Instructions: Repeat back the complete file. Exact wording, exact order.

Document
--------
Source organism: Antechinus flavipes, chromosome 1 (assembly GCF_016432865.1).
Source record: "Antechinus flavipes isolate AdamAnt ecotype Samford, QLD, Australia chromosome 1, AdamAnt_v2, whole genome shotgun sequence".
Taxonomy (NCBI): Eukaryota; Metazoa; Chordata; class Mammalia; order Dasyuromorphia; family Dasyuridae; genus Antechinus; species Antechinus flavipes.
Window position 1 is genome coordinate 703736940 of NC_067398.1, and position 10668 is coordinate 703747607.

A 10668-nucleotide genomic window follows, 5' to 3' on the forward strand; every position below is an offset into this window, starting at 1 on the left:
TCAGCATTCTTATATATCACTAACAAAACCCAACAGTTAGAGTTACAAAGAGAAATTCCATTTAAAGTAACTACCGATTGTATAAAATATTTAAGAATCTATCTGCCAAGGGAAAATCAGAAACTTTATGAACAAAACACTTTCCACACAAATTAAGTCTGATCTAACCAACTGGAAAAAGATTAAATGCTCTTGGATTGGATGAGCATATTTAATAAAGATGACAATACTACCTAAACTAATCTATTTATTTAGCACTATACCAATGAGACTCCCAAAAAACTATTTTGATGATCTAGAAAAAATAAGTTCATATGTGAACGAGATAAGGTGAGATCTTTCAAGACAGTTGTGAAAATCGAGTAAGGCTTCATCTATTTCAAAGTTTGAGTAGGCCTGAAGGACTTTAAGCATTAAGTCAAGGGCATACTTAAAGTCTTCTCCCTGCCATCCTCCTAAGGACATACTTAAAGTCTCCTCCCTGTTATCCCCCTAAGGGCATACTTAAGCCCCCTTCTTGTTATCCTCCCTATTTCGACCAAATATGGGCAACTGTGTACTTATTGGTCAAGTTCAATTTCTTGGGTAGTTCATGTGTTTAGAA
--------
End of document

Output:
Source organism: Antechinus flavipes, chromosome 1 (assembly GCF_016432865.1).
Source record: "Antechinus flavipes isolate AdamAnt ecotype Samford, QLD, Australia chromosome 1, AdamAnt_v2, whole genome shotgun sequence".
Taxonomy (NCBI): Eukaryota; Metazoa; Chordata; class Mammalia; order Dasyuromorphia; family Dasyuridae; genus Antechinus; species Antechinus flavipes.
Window position 1 is genome coordinate 703736940 of NC_067398.1, and position 10668 is coordinate 703747607.

A 10668-nucleotide genomic window follows, 5' to 3' on the forward strand; every position below is an offset into this window, starting at 1 on the left:
TCAGCATTCTTATATATCACTAACAAAACCCAACAGTTAGAGTTACAAAGAGAAATTCCATTTAAAGTAACTACCGATTGTATAAAATATTTAAGAATCTATCTGCCAAGGGAAAATCAGAAACTTTATGAACAAAACACTTTCCACACAAATTAAGTCTGATCTAACCAACTGGAAAAAGATTAAATGCTCTTGGATTGGATGAGCATATTTAATAAAGATGACAATACTACCTAAACTAATCTATTTATTTAGCACTATACCAATGAGACTCCCAAAAAACTATTTTGATGATCTAGAAAAAATAAGTTCATATGTGAACGAGATAAGGTGAGATCTTTCAAGACAGTTGTGAAAATCGAGTAAGGCTTCATCTATTTCAAAGTTTGAGTAGGCCTGAAGGACTTTAAGCATTAAGTCAAGGGCATACTTAAAGTCTTCTCCCTGCCATCCTCCTAAGGACATACTTAAAGTCTCCTCCCTGTTATCCCCCTAAGGGCATACTTAAGCCCCCTTCTTGTTATCCTCCCTATTTCGACCAAATATGGGCAACTGTGTACTTATTGGTCAAGTTCAATTTCTTGGGTAGTTCATGTGTTTAGAA